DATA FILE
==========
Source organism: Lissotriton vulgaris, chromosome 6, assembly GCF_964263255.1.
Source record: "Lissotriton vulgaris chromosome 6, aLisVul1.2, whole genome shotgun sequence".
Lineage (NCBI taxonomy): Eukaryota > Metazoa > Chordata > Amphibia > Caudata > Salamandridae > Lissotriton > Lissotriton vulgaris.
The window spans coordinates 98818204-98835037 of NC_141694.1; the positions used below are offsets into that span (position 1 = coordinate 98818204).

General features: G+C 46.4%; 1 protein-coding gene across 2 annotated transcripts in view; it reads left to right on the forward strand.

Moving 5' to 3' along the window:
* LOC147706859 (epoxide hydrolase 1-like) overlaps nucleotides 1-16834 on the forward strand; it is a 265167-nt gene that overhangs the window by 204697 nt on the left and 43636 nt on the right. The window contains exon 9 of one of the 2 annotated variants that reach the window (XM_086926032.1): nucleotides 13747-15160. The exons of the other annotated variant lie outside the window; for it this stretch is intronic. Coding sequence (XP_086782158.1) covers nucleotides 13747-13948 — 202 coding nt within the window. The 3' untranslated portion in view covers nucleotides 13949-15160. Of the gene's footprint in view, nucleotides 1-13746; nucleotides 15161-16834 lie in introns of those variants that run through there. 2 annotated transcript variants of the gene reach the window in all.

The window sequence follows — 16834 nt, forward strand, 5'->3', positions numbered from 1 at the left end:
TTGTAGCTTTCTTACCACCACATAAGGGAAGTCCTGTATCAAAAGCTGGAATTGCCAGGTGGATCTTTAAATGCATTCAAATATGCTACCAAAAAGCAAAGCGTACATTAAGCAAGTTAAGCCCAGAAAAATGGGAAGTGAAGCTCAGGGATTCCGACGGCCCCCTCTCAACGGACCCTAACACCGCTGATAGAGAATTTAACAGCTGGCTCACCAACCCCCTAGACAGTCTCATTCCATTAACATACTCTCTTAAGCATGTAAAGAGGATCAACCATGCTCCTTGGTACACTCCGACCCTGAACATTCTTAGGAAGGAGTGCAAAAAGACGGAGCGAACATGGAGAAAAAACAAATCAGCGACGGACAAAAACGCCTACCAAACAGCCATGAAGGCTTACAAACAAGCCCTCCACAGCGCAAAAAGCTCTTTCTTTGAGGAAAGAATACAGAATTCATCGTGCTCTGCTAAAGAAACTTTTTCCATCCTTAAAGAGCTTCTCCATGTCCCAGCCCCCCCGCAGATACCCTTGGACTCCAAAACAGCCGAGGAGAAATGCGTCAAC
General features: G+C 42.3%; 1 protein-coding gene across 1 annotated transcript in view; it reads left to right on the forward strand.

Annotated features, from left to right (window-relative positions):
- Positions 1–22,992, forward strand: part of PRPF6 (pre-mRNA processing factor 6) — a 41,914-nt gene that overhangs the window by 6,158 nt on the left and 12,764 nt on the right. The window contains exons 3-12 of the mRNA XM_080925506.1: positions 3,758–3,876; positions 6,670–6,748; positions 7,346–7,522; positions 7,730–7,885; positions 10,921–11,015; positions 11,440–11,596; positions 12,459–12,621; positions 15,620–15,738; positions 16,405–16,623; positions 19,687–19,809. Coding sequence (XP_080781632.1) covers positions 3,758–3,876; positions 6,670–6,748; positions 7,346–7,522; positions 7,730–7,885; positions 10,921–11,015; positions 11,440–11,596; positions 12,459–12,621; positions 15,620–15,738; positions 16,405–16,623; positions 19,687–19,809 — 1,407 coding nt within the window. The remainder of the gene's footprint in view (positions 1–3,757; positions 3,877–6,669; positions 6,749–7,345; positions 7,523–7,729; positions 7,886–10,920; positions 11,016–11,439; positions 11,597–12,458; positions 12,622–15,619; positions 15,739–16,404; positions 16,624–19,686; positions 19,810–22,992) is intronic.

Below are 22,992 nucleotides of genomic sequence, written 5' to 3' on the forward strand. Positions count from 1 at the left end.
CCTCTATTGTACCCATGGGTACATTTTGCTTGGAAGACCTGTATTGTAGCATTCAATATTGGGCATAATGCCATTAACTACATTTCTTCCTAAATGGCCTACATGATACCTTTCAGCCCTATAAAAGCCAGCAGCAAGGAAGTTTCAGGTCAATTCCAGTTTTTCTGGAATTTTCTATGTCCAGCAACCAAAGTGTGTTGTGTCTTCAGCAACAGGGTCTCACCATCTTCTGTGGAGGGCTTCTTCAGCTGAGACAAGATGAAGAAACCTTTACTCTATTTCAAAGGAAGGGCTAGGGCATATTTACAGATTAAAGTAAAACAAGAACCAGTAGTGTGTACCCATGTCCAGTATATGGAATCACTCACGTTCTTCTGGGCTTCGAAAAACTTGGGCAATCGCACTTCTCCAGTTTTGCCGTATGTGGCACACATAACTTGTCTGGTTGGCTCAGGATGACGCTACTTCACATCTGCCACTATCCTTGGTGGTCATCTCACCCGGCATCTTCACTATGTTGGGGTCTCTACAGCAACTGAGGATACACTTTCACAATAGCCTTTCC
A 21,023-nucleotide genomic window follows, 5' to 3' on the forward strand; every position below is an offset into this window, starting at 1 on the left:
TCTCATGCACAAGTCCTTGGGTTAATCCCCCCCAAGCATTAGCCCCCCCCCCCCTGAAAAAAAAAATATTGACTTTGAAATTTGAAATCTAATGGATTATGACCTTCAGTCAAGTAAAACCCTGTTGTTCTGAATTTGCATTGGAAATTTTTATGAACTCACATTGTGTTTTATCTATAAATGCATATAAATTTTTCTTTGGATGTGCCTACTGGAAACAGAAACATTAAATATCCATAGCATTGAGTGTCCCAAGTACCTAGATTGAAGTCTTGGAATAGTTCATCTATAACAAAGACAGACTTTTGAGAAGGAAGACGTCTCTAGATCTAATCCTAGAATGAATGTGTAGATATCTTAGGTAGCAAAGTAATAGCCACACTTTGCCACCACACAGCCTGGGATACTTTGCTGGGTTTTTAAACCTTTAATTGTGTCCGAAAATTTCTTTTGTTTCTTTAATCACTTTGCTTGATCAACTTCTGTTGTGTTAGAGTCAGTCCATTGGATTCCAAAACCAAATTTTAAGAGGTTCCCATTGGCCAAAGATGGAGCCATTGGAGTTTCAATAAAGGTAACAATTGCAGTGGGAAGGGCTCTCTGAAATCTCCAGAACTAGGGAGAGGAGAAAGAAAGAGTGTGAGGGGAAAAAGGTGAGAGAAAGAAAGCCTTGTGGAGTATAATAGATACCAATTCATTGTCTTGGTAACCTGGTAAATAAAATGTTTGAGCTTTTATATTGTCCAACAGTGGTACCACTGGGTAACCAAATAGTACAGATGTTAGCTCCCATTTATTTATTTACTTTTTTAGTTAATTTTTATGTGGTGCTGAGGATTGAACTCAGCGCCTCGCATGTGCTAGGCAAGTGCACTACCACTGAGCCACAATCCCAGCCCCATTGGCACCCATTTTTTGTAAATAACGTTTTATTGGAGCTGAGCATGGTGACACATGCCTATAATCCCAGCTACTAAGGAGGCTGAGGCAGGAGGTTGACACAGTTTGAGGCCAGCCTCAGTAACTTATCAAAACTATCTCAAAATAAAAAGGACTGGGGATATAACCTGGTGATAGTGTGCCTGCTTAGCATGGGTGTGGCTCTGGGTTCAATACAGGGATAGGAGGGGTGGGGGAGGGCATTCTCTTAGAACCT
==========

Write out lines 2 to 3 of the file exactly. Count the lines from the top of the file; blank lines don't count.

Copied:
Source record: "Lissotriton vulgaris chromosome 6, aLisVul1.2, whole genome shotgun sequence".
Lineage (NCBI taxonomy): Eukaryota > Metazoa > Chordata > Amphibia > Caudata > Salamandridae > Lissotriton > Lissotriton vulgaris.